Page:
The determinations of a trial court overseeing discovery are generally not disturbed absent an improvident exercise of discretion (Those Certain Underwriters at Lloyds, London v. Occidental Gems, Inc., 41 A.D.3d 362, 364, 841 N.Y.S.2d 225  ). This Court is nonetheless vested with a corresponding power to substitute its own discretion for that of the trial court, even absent an abuse of the latter's discretion (Andon v. 302-304 Mott St. Assoc., 94 N.Y.2d 740, 745, 709 N.Y.S.2d 873, 731 N.E.2d 589  ). Communications between an attorney and a client in the course of professional employment for the purpose of obtaining legal advice are privileged and not discoverable unless the privilege is deemed to have been waived by the client (Jakobleff v. Cerrato, Sweeney & Cohn, 97 A.D.2d 834, 835, 468 N.Y.S.2d 895  ). The privilege is waived where a party affirmatively places the subject matter of its own privileged communication at issue in litigation, so that invasion of the privilege is required to determine the validity of the party's claim or defense, and application of the privilege would deprive the opposing party of vital information (Deutsche Bank Trust Co. of Ams. v. Tri-Links Inv. Trust, 43 A.D.3d 56, 63-64, 837 N.Y.S.2d 15  ). Plaintiffs acknowledge their waiver of the attorney-client privilege with respect to any advice they received concerning the legality of their market timing and late trading practices through September 2003, the period when they were engaged in those practices. Plaintiffs have also agreed to produce contemporaneous documents regarding their individual counsels' advice on the signing of the June 28, 2004 waiver of defendant's potential conflicts of interests. In all other respects, however, plaintiffs contend that the JHO's order is too broad because it sets forth no temporal limits and can be literally read to require the disclosure of even nonparty counsels' work product which was never shared with plaintiffs.
In rendering his decision, the JHO determined that any relevant advice plaintiffs received from their nonparty counsel bears on the issue of plaintiffs' reasonable reliance on defendant's advice regarding the legality of their trading practices. Based solely on the relevance of such advice, the JHO concluded that plaintiffs had waived the privilege with respect to any attorney-client communications that bear on plaintiffs' state of mind regarding the legality of their trading practices. The JHO similarly reasoned that plaintiffs waived the privilege as to communications with nonparty counsel regarding defendant's disclosure of its potential conflicts and plaintiffs' understanding and waiver of such conflicts.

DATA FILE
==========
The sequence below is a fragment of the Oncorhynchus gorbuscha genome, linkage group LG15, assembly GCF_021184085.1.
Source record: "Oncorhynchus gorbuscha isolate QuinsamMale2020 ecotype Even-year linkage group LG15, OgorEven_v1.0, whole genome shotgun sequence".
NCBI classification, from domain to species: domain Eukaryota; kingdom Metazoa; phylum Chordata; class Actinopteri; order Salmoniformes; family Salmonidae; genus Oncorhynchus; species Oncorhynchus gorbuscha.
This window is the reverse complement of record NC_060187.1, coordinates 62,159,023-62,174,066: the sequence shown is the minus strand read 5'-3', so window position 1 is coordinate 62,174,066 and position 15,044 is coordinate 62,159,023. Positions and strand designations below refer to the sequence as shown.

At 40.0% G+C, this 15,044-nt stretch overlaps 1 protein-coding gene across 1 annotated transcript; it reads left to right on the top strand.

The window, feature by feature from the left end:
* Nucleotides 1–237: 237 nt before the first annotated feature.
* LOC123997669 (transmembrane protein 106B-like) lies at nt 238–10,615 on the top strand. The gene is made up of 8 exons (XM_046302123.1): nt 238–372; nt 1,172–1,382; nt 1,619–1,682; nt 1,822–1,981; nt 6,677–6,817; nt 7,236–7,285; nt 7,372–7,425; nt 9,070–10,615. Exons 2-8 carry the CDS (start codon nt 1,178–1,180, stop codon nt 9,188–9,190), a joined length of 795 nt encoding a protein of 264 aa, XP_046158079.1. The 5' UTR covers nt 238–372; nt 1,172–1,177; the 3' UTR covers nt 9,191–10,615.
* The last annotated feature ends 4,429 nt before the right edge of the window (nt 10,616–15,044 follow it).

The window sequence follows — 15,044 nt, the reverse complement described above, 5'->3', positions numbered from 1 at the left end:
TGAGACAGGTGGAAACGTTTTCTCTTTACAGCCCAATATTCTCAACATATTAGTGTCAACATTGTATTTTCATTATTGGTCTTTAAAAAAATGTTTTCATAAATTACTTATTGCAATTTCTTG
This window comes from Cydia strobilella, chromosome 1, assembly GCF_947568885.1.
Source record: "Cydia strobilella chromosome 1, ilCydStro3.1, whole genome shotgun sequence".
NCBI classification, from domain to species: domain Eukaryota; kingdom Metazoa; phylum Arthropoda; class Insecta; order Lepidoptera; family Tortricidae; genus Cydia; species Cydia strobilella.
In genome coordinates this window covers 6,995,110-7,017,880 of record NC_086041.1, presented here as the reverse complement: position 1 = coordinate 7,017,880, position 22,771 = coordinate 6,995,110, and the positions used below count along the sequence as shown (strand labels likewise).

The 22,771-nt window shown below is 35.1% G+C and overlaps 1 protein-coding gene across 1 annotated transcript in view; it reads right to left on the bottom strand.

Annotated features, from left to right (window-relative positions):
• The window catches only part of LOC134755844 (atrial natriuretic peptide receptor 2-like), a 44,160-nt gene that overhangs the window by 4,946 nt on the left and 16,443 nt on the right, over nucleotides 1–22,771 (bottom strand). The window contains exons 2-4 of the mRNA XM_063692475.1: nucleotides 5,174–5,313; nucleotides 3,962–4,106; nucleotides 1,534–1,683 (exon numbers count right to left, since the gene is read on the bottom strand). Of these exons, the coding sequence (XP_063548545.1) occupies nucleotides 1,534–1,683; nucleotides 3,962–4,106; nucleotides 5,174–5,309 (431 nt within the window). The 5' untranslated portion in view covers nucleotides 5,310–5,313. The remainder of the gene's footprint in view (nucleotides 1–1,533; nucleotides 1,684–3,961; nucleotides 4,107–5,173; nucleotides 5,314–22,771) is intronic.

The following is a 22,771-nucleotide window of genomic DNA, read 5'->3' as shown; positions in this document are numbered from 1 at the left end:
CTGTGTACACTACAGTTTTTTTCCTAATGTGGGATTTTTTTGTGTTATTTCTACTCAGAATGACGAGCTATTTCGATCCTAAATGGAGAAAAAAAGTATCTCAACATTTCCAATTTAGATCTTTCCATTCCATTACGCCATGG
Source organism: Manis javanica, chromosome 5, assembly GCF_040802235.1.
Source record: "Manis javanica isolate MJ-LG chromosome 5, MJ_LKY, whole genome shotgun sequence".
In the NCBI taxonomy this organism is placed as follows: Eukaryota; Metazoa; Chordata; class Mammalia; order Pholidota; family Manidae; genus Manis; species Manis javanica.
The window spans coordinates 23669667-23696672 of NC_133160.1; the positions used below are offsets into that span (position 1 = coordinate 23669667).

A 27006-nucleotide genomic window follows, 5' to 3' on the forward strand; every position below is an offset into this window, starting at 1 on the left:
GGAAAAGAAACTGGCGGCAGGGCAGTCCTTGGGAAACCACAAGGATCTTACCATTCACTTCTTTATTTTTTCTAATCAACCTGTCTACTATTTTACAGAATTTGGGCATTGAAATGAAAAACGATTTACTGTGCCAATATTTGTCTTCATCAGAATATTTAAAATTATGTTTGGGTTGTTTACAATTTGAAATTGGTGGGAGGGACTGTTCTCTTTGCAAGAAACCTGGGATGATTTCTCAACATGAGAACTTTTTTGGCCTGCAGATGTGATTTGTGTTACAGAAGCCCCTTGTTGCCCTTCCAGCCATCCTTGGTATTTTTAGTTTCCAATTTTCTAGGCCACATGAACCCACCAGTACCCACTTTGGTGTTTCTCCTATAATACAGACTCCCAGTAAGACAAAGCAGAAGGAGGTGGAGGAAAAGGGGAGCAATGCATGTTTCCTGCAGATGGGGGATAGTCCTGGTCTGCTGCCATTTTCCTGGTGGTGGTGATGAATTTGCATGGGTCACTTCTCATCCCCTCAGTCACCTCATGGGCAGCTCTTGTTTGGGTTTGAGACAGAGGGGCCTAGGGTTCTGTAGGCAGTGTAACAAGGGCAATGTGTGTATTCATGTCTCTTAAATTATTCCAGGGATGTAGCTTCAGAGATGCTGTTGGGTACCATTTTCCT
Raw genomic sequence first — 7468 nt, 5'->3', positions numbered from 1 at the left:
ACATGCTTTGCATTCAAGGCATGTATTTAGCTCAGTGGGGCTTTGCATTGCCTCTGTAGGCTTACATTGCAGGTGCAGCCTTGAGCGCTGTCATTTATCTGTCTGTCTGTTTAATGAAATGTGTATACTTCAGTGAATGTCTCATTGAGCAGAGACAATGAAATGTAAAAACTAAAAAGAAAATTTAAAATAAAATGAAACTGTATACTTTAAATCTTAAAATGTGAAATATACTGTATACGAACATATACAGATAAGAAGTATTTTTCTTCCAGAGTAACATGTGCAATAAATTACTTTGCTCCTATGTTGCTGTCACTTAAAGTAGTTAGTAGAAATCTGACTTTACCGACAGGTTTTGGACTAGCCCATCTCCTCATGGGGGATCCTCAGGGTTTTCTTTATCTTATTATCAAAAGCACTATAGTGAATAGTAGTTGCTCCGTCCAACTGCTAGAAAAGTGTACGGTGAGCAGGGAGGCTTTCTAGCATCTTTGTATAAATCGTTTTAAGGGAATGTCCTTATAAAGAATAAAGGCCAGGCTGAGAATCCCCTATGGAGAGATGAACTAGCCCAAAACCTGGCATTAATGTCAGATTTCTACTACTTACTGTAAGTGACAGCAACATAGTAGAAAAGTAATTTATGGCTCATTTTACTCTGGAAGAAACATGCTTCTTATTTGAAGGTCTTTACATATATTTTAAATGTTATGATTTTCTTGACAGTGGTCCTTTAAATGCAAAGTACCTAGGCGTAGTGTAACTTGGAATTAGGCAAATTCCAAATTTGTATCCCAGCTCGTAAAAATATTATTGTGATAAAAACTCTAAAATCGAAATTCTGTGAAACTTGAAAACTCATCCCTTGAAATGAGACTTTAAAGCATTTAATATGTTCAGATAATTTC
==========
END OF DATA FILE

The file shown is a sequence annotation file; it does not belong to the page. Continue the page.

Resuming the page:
“[T]hat a privileged communication contains information relevant to issues the parties are litigating does not, without more, place the contents of the privileged communication itself ‘at issue’ in the lawsuit” (Deutsche Bank, 43 A.D.3d at 64, 837 N.Y.S.2d 15). Instead, “at issue” waiver occurs when a party has asserted a claim or defense that he or she intends to prove by use of the privileged material (id.). Accordingly, it was error for the JHO to find waiver on the basis of relevance alone. By itself, relevance also provides no basis for the JHO's conclusion that plaintiffs' claims stemming from defendant's 2002 late trading advice and its preparation of McBride and Larson for their proffers raise “factual assertions which can only be resolved by an examination of the advice given by the other attorneys.” The JHO's order also directs the disclosure of nonparty counsels' “analyses and evaluations of plaintiffs' jeopardy” with respect to plaintiffs' rationale for entering into the settlement agreement with the regulators. Such materials would constitute attorneys' work product, immune from disclosure under CPLR 3101(c), because they involve strategy and legal theory (see Rodriguez v. City of New York, 29 A.D.2d 962, 289 N.Y.S.2d 233 , appeal dismissed 26 N.Y.2d 833, 309 N.Y.S.2d 362, 257 N.E.2d 906  ). The assertion of a cause of action with a claim for damages arising out of the settlement agreement does not constitute a waiver of the work product immunity (see Deutsche Bank, 43 A.D.3d at 66, 837 N.Y.S.2d 15).